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Adagio Teas
   Features  >  NY Theater Reviews

at at the Richard Rodgers Theater, New York

By David Lefkowitz


(Richard Rodgers Theater)

Could there be a more apt representation of the heights Tarzan reaches--and the depths to which it swoops--than the rope from which its titular teen swings? No sooner does Bob Crowley, the Disney musical’s set designer, costume designer AND director, make a butterfly flutter through the air with the greatest of ease, than he nooses himself with poor blocking, hyper-stimulation and silly mistakes. For example, he creates an absolutely stunning waterfall effect just by having an Ailey-type dancer swirl a ribbon that’s followed by other ribbons billowing downward to the stage floor. However, two minutes later, Tarzan’s simian surrogate father (Shuler Hensley) hurls a spear into what we presume is the bottom of these rapids. Surely, even the shallowest riverbed would respond with a "splash" or a nearly noiseless "plip-plunk;" what the audience hears instead is a spell-wrecking THUD. The thuds continue, proverbially, all night long.

With a set that sometimes dazzles us even more than we’d expect from the musical’s reported $15 million budget, Tarzan opens with a drowning that actually outdoes the spectacular swimming-pool effect that netted Crowley a Design Tony for another half-baked Disney tuner, Aida. But no sooner have we gasped along with the non-swimmers than we see a couple of "apes" (i.e., actors who have patches of black fur and colorful chalk marks on their chests) rescuing a baby that has survived the shipwreck. Said infant is so obviously a rubber doll straight out of Toys R Us, we fear we’ve been fished out of spectacular waters only to be plunged into camp. When the tyke then fends off a wild animal by peeing on it, we know we’ve crossed the line from what probably worked onscreen (I haven’t seen the animated original) to "throw it all up and see what sticks" desperation onstage.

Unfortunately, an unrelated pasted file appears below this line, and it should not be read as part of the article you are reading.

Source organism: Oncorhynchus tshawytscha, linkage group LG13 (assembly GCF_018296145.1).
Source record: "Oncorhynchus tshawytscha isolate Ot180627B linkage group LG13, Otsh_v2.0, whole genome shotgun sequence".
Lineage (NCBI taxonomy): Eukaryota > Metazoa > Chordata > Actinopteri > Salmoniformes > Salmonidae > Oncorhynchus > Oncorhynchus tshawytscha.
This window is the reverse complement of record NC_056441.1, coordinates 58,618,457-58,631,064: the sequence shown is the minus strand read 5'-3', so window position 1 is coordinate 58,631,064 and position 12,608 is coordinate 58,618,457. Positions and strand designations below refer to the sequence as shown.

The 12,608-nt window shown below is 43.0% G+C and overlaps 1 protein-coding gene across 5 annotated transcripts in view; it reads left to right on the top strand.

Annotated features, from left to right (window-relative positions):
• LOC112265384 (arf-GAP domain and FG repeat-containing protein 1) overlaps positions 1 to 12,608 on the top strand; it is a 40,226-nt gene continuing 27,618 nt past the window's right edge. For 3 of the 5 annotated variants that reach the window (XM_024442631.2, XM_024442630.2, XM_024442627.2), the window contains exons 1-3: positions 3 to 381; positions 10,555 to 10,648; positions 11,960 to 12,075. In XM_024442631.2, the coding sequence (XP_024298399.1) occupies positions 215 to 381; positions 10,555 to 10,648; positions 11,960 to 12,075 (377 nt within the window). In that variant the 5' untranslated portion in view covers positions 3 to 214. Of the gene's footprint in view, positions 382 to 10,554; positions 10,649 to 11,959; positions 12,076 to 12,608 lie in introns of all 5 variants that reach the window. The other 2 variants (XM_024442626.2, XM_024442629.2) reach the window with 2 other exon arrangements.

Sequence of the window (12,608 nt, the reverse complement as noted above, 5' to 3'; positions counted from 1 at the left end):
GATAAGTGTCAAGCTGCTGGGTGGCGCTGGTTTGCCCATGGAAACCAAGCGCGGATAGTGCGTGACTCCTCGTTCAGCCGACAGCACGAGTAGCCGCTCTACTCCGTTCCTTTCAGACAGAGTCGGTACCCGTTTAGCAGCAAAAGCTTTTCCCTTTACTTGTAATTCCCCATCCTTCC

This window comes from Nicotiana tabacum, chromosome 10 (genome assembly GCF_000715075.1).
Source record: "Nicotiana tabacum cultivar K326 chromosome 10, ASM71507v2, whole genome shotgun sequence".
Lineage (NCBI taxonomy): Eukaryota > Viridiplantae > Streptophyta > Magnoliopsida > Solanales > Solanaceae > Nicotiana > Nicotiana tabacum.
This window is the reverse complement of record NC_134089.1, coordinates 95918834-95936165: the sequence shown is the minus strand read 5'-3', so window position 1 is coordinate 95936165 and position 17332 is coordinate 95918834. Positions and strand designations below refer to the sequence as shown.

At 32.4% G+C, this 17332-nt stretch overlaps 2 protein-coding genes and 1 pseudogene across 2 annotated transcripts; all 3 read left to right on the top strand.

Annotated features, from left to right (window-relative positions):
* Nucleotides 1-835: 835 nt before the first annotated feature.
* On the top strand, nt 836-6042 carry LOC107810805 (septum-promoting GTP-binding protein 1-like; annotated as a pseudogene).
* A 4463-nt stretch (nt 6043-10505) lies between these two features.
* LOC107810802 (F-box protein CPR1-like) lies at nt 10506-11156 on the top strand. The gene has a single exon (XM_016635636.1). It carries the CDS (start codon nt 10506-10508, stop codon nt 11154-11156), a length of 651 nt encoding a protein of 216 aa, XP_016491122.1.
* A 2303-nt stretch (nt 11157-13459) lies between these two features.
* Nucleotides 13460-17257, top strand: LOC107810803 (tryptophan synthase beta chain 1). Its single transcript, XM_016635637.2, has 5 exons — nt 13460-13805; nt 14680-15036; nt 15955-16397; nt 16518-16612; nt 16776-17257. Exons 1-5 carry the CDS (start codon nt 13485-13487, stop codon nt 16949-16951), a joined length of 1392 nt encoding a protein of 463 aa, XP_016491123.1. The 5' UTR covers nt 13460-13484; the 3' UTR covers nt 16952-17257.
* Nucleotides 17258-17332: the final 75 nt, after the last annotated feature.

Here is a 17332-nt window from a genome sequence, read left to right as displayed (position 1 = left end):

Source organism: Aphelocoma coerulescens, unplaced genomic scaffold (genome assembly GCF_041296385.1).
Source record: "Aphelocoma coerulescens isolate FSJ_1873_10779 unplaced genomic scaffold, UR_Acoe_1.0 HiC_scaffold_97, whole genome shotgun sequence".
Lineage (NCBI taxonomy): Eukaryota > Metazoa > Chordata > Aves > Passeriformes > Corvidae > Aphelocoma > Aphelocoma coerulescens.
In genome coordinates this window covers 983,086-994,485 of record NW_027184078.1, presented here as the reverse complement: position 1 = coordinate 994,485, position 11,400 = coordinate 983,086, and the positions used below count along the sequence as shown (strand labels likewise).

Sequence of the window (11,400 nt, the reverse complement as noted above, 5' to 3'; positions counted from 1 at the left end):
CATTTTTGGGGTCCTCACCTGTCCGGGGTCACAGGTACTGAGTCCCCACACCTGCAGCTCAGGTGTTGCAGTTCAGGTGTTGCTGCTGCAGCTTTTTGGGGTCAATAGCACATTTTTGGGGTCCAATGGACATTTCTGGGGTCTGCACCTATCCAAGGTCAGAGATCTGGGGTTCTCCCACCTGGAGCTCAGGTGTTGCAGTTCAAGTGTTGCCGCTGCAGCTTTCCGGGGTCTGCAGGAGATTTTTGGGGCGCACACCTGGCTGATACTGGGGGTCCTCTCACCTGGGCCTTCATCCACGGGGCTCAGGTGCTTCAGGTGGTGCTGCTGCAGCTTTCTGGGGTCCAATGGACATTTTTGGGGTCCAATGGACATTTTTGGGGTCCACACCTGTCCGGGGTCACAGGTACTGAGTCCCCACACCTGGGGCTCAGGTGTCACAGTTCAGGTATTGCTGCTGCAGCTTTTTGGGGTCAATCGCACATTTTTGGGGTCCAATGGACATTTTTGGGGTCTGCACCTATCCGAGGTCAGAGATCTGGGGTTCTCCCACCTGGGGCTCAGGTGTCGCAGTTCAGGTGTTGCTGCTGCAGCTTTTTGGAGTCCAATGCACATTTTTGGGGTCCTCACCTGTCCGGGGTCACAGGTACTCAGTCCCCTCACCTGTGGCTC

What does stick are a couple of Phil Collins songs that show him having a better affinity for Broadway-style tunesmithing than countrymate Elton John (even though, strangely, Collins’ Oscar-winning hit from the Tarzan movie, "You’ll Be In My Heart," feels like generic balladry in this context). Also registering is Hensley, who imbues ape leader Kerchuk with a gravitas that, in a less noisy adaptation, would render his heavily foreshadowed demise moving rather than merely inevitable.

Charm and real humor can’t help but get vinestrangled in a Tarzan this overwhelmed by flash and bang (so many guns go off, you’d think the setting was a rainforest in Inishmore). Josh Strickland is a capable enough Tarzan, his lean muscularity probably more physically right for a tree climber than Johnny Weissmuller’s bulk ever was, but his magnetism is lost on me. Jenn Gambatese, so adorably funny in All Shook Up, pulls the same goofy faces here, but good luck to anyone noticing them past the first two rows of the Richard Rodgers Theater. As for Chester Gregory II, who plays Tarzan’s gorilla friend Terk, let’s just say his wisecracking skills are a few bananas short of a split.

Unlike the Greystoke film, in which Tarzan leaves the jungle for a brief, eye-opening sojourn in English society that only sends him hurrying back to the trees, this version stays jungle-bound throughout and telescopes the threat of "civilization" into one trigger-happy bad guy. As such, David Henry Hwang’s book can’t turn this material into anything more than a silly love story with a peremptory nod to the ecology. Sometimes, it don’t mean a thing even if it do got that swing.


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